It is time, perhaps past time, for me to conclude and to ask if and how we can emerge from the present crisis. We face the oldest moral question in the world, whether for religions or for secular political bodies as well as for social movements and civil society organisations. What do the rich owe to the poor, the fortunate to the less fortunate, the educated to the uneducated; the healthy to the ill? Do these obligations, if there are any, apply only to the people in our own societies, to our own countries, or to everyone, everywhere? The kind of globalisation we choose—and I assure you that it is a choice, not a fate to which we must submit—will determine whether there is peace or war. In my mind, there can be no peace without justice.

The other big question concerns the laws and regulations we should demand, in our own interests, so as to keep the market under control and to protect the planet from further destruction. How can we make sure such laws are put in place, particularly in the international arena where there is no democratic machinery? If we do not have enforceable laws and binding rules, the vile maxim of "All for ourselves and nothing for other people" will continue to prevail, nationally and internationally. We especially need rules which oblige societies to share because, if we are to believe Adam Smith, this is not going to happen spontaneously. This means that we need taxes, including international taxes, in order to promote individual welfare, social cohesion and—the subject that has brought all of us here to the IPPNW Congress—peace.

Let me say once more now in closing how grateful I am to IPPNW for asking me to speak here—not just for the personal honour, but because I see this invitation as a sign of recognition on the part of your organisation that the peace movement and the movement that has come to be known as the "alter-globalisation" or the "global justice" movement have got to come together and join forces. I see your gesture in inviting someone who has participated in the global justice movement since it began, as visionary. So far, on both sides, we have failed to make the crucial links between peace and global justice movements, either theoretically or practically.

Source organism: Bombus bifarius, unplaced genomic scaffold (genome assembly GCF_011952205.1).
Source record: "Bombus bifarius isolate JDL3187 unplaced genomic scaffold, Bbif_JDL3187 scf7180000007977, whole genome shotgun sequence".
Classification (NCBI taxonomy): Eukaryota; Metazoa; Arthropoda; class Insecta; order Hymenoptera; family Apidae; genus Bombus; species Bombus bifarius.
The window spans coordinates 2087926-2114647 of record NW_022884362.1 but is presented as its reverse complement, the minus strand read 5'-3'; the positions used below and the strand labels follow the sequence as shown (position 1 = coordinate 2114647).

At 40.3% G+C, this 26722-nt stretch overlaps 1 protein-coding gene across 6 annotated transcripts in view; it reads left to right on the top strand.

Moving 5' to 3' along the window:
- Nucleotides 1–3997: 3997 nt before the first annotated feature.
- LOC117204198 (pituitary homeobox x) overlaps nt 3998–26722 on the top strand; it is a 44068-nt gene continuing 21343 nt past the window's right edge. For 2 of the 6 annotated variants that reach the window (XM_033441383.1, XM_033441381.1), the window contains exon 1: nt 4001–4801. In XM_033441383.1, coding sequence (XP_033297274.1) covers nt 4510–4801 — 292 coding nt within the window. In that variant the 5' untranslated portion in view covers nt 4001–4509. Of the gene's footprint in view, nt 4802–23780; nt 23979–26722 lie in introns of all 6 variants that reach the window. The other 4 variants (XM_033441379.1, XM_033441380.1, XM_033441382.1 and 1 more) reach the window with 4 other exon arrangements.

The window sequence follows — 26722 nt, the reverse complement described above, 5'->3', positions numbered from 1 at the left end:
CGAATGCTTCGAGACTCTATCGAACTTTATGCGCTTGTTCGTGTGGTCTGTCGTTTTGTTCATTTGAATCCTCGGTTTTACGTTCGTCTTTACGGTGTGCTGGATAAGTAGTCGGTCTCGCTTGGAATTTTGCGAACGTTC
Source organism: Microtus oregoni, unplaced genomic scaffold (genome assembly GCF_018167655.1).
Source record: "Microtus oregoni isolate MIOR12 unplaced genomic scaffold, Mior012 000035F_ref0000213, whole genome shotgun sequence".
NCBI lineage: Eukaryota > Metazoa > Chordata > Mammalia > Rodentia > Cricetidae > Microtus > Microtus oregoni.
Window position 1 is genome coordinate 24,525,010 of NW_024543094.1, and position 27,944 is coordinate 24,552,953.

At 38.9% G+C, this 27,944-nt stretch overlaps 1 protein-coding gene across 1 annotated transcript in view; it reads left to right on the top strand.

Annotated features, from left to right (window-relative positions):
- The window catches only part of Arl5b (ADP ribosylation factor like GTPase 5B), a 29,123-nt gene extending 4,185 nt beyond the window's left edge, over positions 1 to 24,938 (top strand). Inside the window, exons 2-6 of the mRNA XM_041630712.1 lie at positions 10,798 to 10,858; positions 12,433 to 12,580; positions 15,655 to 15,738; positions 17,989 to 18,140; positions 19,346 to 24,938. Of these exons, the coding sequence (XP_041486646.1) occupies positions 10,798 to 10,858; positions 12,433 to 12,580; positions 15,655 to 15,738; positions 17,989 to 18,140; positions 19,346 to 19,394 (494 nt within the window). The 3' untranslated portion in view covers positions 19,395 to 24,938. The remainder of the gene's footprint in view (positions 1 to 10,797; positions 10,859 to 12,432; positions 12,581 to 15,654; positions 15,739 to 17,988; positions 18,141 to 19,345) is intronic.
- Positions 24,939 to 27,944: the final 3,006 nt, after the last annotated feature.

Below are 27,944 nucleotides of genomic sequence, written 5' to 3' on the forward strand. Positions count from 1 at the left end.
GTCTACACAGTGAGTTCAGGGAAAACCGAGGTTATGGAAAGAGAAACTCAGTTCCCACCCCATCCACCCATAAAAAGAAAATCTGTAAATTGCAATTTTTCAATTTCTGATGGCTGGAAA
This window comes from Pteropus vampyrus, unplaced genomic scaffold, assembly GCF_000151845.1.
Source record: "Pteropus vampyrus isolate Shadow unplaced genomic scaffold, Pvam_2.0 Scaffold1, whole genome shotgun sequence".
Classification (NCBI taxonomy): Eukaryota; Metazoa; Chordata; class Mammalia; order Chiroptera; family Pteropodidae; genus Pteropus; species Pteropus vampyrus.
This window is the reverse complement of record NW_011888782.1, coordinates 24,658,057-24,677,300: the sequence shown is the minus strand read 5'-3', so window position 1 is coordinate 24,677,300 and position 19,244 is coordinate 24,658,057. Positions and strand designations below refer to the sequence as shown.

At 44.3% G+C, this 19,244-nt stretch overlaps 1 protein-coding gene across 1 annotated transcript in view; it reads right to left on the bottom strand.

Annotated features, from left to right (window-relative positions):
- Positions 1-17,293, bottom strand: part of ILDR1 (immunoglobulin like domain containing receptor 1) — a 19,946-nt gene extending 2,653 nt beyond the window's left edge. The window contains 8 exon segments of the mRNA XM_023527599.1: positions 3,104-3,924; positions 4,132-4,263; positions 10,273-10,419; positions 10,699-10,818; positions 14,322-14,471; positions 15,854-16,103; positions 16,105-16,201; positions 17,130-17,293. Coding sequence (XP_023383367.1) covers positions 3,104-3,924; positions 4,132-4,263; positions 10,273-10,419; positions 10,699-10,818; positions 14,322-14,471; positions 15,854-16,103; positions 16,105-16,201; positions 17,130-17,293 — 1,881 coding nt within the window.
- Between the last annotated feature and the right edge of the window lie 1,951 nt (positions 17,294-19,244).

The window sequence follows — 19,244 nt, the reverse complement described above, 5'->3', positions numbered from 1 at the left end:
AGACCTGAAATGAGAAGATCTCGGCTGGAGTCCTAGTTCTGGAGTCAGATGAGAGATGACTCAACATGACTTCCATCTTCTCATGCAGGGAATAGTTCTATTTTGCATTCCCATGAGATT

The 15th of February 2003 was a magnificent, history-making day, when all over the world millions came out to protest the invasion of Iraq, but we did not then know how to remain allies and struggle together in the longer term. The magnificent momentum of that day was somehow lost. As we approach the fifth anniversary of this terrible war, whose disastrous consequences will continue to reverberate throughout the world for years to come, let us recognise concretely that our movements will either succeed together, or fail separately. Failure is unthinkable, the stakes are too high. We must choose success, we must choose each other.

Thank you.

Note

1 Some particularly important river systems have a great many nations with an interest: the Nile [9]; the Congo [9]; the Zambese [8]; the Amazon [7]; the Mekong [6];.the Tigris-Euprates [3]

Water and war - The neglected equation

Central Asia's Looming Water Wars
 
Tajikistan is thirsty, and this past winter has faced severe electricity shortages because its hydroelectric power plants froze. Indeed, since the Pamirs in Tajikistan see the head of so many rivers that flow into neighboring countries, Tajikistan has seen a rise in tension over water use rights and national boundaries along the Ferghana Valley.
Things moved a step forward last month: on March 26, about 150 Tajiks (both civilian and government) crossed the Tajik-Kyrgyz border and destroyed a Kyrgyz dam in the volatile Batken region that had blocked an irrigation canal for a nearby Tajik village. Though chased away by gun-wielding Kyrgyz border guards, the Tajiks claimed they were simply respecting a 1924 border, since they never ratified the 1958 one.
 
Given the other ethnic tensions simmering under the surface of Ferghana, this was fairly small potatoes, though the World Bank probably wishes its $300,000 dam hadn't been destroyed. And a full discussion of the many issues facing the sometimes-ambiguous borders in Central is beyond this post (though our friends at neweurasia.net have done so quite brilliantly, and there is a blog devoted to the subject). But the border dispute is important for another reason: it represents one of the many lengths countries—or at least the people in countries—will go to achieve resource stability.
 
The next major conflict in the Middle East - Water Wars

When President Anwar Sadat signed the peace treaty with Israel in 1979, he said Egypt will never go to war again, except to protect its water resources. King Hussein of Jordan has said he will never go to war with Israel again except over water and the Untied Nation Secretary General Boutros Boutros-Ghali has warned bluntly that the next war in the area will be over water.